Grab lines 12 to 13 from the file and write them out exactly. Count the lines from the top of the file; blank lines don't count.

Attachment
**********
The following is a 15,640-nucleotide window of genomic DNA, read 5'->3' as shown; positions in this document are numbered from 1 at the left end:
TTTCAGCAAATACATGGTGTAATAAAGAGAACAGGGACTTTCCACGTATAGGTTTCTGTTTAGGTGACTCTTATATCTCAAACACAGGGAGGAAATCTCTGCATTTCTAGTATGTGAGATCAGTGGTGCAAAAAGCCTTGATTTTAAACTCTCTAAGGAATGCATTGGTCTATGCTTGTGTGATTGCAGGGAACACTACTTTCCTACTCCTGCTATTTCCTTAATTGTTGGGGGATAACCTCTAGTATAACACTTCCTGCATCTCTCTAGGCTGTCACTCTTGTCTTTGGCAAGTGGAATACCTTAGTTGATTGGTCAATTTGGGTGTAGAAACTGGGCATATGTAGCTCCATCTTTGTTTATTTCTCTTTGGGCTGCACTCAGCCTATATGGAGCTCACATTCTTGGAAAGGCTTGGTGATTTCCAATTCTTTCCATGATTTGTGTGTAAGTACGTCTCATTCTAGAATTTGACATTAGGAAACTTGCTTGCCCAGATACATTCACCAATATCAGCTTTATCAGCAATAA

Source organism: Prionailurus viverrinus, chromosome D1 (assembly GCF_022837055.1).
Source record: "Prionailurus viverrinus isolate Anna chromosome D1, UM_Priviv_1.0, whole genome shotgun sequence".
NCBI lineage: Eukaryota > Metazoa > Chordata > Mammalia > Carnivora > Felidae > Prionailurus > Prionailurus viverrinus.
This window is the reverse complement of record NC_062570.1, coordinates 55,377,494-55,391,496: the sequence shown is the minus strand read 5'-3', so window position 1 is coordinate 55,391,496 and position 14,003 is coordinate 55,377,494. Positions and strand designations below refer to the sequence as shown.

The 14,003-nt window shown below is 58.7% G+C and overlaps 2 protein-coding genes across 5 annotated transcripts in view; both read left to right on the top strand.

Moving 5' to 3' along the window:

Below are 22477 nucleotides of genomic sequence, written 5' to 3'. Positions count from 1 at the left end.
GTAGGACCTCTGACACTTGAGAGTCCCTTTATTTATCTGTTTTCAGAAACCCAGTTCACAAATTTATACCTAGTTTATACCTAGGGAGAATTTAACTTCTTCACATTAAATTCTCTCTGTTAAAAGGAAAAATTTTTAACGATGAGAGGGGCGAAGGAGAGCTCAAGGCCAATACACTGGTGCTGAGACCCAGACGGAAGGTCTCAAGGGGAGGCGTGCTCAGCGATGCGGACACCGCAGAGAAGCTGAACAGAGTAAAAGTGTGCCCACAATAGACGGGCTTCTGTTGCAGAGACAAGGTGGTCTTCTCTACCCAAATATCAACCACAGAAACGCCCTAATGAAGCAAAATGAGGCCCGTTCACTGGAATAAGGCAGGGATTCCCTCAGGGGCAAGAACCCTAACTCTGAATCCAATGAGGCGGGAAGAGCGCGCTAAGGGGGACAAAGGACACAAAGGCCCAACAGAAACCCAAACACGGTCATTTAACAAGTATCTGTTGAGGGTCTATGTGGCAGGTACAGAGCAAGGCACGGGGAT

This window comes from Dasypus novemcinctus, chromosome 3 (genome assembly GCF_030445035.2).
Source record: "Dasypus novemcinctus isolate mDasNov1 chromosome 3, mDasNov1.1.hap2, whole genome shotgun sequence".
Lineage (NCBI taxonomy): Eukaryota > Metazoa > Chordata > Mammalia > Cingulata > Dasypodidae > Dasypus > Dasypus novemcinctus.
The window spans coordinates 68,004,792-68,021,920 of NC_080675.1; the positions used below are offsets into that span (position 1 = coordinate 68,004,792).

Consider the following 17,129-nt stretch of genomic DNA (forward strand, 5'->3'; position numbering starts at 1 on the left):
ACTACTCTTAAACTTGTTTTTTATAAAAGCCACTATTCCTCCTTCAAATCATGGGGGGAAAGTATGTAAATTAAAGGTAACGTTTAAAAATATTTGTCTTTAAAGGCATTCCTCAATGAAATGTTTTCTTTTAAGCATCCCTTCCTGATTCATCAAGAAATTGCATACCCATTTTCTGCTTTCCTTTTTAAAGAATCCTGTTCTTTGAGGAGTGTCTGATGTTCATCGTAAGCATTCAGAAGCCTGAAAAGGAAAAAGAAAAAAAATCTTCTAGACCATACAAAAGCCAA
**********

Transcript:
Source record: "Dasypus novemcinctus isolate mDasNov1 chromosome 3, mDasNov1.1.hap2, whole genome shotgun sequence".
Lineage (NCBI taxonomy): Eukaryota > Metazoa > Chordata > Mammalia > Cingulata > Dasypodidae > Dasypus > Dasypus novemcinctus.